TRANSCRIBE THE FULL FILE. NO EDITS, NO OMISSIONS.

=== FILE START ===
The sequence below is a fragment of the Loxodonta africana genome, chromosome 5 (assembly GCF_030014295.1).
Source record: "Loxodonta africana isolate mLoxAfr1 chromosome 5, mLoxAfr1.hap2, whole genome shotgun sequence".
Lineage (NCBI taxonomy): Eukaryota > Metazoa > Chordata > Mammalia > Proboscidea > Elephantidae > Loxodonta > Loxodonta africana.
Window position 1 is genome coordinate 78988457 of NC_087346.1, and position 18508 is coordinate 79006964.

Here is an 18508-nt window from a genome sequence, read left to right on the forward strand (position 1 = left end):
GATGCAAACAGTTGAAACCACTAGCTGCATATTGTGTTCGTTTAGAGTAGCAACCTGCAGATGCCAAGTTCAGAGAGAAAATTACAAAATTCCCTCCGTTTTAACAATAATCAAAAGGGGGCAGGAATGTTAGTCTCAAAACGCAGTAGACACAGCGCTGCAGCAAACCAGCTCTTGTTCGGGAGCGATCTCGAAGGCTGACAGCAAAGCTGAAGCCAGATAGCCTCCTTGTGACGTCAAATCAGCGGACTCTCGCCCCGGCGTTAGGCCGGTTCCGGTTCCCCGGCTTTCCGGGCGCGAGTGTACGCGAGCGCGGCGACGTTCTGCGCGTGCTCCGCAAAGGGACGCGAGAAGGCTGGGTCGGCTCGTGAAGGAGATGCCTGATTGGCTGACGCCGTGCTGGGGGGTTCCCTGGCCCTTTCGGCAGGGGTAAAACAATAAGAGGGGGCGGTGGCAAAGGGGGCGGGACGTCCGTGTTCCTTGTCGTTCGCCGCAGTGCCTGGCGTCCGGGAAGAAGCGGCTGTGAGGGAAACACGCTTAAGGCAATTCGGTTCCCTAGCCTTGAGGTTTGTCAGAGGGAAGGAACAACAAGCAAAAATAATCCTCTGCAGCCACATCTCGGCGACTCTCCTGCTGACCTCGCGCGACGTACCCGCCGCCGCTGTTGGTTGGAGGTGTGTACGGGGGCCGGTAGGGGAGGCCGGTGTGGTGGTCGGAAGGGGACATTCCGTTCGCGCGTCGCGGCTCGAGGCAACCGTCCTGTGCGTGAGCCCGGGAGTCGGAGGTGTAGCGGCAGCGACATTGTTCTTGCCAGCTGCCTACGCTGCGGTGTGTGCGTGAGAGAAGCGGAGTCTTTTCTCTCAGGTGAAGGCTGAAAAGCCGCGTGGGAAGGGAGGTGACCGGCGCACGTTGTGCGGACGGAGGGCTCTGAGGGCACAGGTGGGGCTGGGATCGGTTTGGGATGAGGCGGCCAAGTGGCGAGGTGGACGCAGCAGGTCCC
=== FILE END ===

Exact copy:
The sequence below is a fragment of the Loxodonta africana genome, chromosome 5 (assembly GCF_030014295.1).
Source record: "Loxodonta africana isolate mLoxAfr1 chromosome 5, mLoxAfr1.hap2, whole genome shotgun sequence".
Lineage (NCBI taxonomy): Eukaryota > Metazoa > Chordata > Mammalia > Proboscidea > Elephantidae > Loxodonta > Loxodonta africana.
Window position 1 is genome coordinate 78988457 of NC_087346.1, and position 18508 is coordinate 79006964.

Here is an 18508-nt window from a genome sequence, read left to right on the forward strand (position 1 = left end):
GATGCAAACAGTTGAAACCACTAGCTGCATATTGTGTTCGTTTAGAGTAGCAACCTGCAGATGCCAAGTTCAGAGAGAAAATTACAAAATTCCCTCCGTTTTAACAATAATCAAAAGGGGGCAGGAATGTTAGTCTCAAAACGCAGTAGACACAGCGCTGCAGCAAACCAGCTCTTGTTCGGGAGCGATCTCGAAGGCTGACAGCAAAGCTGAAGCCAGATAGCCTCCTTGTGACGTCAAATCAGCGGACTCTCGCCCCGGCGTTAGGCCGGTTCCGGTTCCCCGGCTTTCCGGGCGCGAGTGTACGCGAGCGCGGCGACGTTCTGCGCGTGCTCCGCAAAGGGACGCGAGAAGGCTGGGTCGGCTCGTGAAGGAGATGCCTGATTGGCTGACGCCGTGCTGGGGGGTTCCCTGGCCCTTTCGGCAGGGGTAAAACAATAAGAGGGGGCGGTGGCAAAGGGGGCGGGACGTCCGTGTTCCTTGTCGTTCGCCGCAGTGCCTGGCGTCCGGGAAGAAGCGGCTGTGAGGGAAACACGCTTAAGGCAATTCGGTTCCCTAGCCTTGAGGTTTGTCAGAGGGAAGGAACAACAAGCAAAAATAATCCTCTGCAGCCACATCTCGGCGACTCTCCTGCTGACCTCGCGCGACGTACCCGCCGCCGCTGTTGGTTGGAGGTGTGTACGGGGGCCGGTAGGGGAGGCCGGTGTGGTGGTCGGAAGGGGACATTCCGTTCGCGCGTCGCGGCTCGAGGCAACCGTCCTGTGCGTGAGCCCGGGAGTCGGAGGTGTAGCGGCAGCGACATTGTTCTTGCCAGCTGCCTACGCTGCGGTGTGTGCGTGAGAGAAGCGGAGTCTTTTCTCTCAGGTGAAGGCTGAAAAGCCGCGTGGGAAGGGAGGTGACCGGCGCACGTTGTGCGGACGGAGGGCTCTGAGGGCACAGGTGGGGCTGGGATCGGTTTGGGATGAGGCGGCCAAGTGGCGAGGTGGACGCAGCAGGTCCC